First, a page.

The immediate purpose of Magna Carta was to end a civil war between King John and the English barons. (122) Drafted by the rebellious barons and other opponents of the crown and forced on a politically weakened king, (123) Magna Carta was an intensely practical document, unlike the philosophical statement of principle found in our Declaration of Independence. (124) Indeed, Magna Carta was originally thought to be a failure because the crown and barons resumed their civil war almost be fore the ink was dry. (125) But history has proved the charter's importance long after the death of its signatories.
Because Magna Carta was a written charter bearing King John's seal and committing him and his successors "publicly for all time" to observe its requirements, (126) the charter's "immediate result, apart from the reforms contained in it, was to familiari[z]e people with the idea that by means of a written document it was possible to make notable changes in the law," (127) a proposition that foreshadowed our written Constitution. Another "decisive achievement of 1215" was the "shift" from "individual" to "communal" or "corporate privilege," which laid the framework for our Bill of Rights. (128) In 1297, King Edward I placed Magna Carta on the Statute Books of England, (129) and in 1368 Parliament effectively bestowed on Magna Carta the status of a constitution,130 by providing that it would nullify the terms of any inconsistent law. (131) Over the ensuing 800 years, Magna Carta has become one of the foundational laws of Anglo-American legal history. (132)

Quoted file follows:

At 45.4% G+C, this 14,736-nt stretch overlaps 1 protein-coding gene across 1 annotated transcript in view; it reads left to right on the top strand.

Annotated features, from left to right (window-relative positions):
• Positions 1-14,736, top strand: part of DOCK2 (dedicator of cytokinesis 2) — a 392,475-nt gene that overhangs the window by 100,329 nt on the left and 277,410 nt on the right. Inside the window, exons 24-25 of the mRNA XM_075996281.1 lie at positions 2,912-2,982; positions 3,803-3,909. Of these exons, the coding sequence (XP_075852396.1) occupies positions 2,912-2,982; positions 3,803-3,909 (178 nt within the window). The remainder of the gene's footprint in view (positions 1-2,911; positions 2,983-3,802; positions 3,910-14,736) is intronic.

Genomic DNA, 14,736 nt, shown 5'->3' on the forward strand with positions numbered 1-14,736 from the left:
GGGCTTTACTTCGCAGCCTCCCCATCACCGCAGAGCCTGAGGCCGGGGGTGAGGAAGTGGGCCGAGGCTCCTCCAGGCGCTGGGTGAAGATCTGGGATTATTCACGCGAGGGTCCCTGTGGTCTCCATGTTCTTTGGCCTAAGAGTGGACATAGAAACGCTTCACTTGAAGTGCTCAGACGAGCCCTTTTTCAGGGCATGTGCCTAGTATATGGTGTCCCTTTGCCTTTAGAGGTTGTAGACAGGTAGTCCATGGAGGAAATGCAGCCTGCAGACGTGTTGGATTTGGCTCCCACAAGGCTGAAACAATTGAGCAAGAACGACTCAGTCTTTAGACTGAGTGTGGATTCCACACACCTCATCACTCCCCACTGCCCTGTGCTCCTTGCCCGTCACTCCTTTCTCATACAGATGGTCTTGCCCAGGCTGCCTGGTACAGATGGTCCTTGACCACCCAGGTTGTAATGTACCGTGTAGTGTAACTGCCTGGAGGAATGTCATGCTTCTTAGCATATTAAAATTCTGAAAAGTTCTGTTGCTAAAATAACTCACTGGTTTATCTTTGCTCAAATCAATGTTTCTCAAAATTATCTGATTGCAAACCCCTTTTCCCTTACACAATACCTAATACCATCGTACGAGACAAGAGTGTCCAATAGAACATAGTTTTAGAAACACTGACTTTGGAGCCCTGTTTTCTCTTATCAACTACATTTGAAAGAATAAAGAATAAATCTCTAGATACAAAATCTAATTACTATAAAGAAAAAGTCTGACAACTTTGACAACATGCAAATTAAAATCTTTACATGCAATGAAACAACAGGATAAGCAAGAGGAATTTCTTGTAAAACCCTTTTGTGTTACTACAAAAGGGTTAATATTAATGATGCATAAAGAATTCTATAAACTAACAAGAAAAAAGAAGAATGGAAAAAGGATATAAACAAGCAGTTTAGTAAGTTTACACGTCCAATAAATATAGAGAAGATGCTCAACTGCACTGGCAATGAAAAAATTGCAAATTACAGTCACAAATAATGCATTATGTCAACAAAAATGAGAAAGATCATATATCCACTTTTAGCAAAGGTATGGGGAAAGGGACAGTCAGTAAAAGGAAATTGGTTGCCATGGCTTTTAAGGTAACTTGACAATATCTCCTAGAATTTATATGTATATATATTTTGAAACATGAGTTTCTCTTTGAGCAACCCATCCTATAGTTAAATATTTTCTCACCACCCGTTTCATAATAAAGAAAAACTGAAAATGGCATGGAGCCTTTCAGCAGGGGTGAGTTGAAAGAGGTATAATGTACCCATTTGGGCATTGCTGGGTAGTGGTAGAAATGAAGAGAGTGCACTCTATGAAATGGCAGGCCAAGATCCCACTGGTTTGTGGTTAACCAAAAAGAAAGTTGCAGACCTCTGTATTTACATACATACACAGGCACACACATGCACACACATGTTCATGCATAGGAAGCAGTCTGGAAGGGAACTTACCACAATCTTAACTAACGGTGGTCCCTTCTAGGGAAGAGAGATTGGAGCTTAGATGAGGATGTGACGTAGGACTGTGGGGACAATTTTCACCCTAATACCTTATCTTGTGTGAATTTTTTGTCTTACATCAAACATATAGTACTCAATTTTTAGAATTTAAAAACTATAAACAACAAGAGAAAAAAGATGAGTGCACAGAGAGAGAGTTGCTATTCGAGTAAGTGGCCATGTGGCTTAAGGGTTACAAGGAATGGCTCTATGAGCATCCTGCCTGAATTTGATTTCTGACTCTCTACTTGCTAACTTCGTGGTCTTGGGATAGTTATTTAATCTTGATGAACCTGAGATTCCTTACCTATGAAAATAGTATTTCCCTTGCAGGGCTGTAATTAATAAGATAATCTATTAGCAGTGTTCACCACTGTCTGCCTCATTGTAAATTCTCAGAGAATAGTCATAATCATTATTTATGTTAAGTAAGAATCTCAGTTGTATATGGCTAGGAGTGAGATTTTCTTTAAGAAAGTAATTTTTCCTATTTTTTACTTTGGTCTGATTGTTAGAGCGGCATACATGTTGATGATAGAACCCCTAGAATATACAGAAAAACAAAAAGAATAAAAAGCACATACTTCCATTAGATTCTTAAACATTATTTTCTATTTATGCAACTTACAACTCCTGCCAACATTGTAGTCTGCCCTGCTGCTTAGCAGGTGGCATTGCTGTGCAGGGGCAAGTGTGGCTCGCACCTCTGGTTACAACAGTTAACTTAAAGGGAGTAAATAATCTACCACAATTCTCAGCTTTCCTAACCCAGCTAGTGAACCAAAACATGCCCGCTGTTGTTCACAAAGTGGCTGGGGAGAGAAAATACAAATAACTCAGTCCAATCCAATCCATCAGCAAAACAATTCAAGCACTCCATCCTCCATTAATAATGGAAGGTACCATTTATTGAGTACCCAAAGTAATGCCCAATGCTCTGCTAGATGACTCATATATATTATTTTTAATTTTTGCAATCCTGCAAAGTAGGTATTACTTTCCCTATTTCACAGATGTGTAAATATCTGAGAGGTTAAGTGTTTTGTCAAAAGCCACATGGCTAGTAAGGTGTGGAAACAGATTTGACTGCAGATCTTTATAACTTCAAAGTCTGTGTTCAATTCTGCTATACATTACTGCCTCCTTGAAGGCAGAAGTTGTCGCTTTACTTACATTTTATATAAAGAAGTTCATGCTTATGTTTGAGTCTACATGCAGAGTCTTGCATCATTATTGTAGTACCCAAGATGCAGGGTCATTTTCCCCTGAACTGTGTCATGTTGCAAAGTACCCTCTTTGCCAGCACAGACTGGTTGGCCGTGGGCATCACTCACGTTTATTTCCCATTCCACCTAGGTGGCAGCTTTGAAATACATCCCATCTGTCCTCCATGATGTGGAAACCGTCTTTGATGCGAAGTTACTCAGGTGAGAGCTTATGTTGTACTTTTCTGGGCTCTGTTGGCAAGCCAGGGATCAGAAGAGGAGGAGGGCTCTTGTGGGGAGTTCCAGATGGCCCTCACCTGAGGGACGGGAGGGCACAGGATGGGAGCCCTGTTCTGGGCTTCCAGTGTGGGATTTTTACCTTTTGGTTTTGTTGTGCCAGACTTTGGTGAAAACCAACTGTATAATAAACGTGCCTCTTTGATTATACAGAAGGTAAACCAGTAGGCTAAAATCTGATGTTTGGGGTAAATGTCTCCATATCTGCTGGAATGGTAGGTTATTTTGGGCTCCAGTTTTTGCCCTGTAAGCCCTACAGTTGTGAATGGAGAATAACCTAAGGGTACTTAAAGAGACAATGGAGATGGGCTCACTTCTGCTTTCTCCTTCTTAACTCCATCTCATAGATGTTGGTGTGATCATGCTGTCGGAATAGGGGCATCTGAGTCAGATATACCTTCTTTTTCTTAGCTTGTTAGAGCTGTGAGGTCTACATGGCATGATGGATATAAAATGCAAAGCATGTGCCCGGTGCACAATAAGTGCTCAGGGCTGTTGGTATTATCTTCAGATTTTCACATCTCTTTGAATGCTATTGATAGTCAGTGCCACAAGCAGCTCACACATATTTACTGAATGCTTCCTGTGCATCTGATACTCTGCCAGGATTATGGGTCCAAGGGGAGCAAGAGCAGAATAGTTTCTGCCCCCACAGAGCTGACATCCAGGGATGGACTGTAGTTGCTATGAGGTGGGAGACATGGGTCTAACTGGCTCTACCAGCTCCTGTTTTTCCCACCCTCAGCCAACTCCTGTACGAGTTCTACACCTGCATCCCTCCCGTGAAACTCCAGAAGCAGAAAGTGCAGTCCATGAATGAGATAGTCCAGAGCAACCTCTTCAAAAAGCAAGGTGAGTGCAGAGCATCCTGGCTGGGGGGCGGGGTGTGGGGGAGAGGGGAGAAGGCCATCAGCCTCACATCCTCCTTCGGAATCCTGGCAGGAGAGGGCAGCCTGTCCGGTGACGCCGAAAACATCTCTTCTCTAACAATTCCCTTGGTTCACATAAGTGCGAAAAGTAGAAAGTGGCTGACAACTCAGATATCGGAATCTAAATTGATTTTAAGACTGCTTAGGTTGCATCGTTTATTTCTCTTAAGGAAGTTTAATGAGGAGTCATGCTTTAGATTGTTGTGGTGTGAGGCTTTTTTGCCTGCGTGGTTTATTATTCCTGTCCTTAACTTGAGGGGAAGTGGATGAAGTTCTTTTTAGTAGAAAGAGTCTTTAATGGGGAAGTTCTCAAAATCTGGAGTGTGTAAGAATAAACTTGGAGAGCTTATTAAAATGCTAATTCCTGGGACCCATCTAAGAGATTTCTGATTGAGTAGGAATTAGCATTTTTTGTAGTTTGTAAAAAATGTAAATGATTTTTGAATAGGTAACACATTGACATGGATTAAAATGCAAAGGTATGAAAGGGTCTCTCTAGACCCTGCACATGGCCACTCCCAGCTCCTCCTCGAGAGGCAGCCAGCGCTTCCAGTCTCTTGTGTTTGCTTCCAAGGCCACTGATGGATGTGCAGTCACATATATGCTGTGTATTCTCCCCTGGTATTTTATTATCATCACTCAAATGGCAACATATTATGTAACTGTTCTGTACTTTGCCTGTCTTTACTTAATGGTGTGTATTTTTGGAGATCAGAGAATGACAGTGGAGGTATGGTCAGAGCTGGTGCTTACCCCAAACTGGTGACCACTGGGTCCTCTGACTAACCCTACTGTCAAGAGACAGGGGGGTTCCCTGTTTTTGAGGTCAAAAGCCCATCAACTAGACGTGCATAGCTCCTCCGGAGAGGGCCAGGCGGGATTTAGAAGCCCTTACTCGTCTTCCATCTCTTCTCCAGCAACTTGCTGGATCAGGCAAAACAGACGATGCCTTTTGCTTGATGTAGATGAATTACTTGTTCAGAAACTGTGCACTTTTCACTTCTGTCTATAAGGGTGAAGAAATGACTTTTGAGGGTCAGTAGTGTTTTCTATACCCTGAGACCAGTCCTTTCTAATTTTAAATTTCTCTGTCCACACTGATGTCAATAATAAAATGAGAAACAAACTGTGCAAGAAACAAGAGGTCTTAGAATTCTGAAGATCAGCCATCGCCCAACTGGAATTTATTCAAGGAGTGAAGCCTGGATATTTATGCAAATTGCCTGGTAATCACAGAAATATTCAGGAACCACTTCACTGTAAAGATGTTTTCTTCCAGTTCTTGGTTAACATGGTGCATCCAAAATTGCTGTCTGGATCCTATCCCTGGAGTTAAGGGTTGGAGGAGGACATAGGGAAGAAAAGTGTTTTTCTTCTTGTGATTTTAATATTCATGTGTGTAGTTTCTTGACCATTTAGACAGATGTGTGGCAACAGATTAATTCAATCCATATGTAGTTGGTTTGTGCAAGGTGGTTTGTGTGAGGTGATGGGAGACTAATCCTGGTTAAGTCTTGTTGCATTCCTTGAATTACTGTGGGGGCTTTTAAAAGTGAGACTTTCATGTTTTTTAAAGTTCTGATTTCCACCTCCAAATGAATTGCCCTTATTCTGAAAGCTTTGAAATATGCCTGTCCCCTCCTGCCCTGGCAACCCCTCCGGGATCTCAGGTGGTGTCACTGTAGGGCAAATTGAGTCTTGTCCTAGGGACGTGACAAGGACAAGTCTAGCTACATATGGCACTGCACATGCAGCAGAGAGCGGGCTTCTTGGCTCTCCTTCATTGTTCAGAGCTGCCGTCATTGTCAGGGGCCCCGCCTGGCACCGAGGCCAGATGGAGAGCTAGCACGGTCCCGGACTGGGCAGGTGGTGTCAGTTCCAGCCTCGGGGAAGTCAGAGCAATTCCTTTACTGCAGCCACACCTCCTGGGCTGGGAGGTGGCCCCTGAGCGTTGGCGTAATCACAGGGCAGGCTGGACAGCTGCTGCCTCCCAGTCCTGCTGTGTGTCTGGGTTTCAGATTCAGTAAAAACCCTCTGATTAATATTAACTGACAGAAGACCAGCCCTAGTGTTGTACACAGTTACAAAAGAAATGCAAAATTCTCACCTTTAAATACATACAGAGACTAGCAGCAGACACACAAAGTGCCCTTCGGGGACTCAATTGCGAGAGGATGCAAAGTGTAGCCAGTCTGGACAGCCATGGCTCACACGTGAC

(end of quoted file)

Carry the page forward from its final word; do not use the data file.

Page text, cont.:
The critical section in Magna Carta is Chapter 39, a provision that "stands out above all others," (133) perhaps to the point of being "a sacred text, the nearest approach to an irrepealable 'fundamental statute' that England has ever had.'" (134) It provided that "[n]o free man shall be taken or imprisoned or disseised or outlawed or exiled or in any way ruined, nor will we go send against him, except by the lawful judgement of his peers or by the law of the land." (135) By stating that even the king was subject to the rule of law, Chapter 39 imposed substantive and procedural restraints on the crown to prevent King John from abusing royal power. (136) It sought to protect parties against arbitrary detention and punishment by prohibiting such action "except by the lawful judgement of his peers or by the law of the land," (137) a term that Coke construed to refer to "'the Common Law, Statute Law, or Custome of England." (138)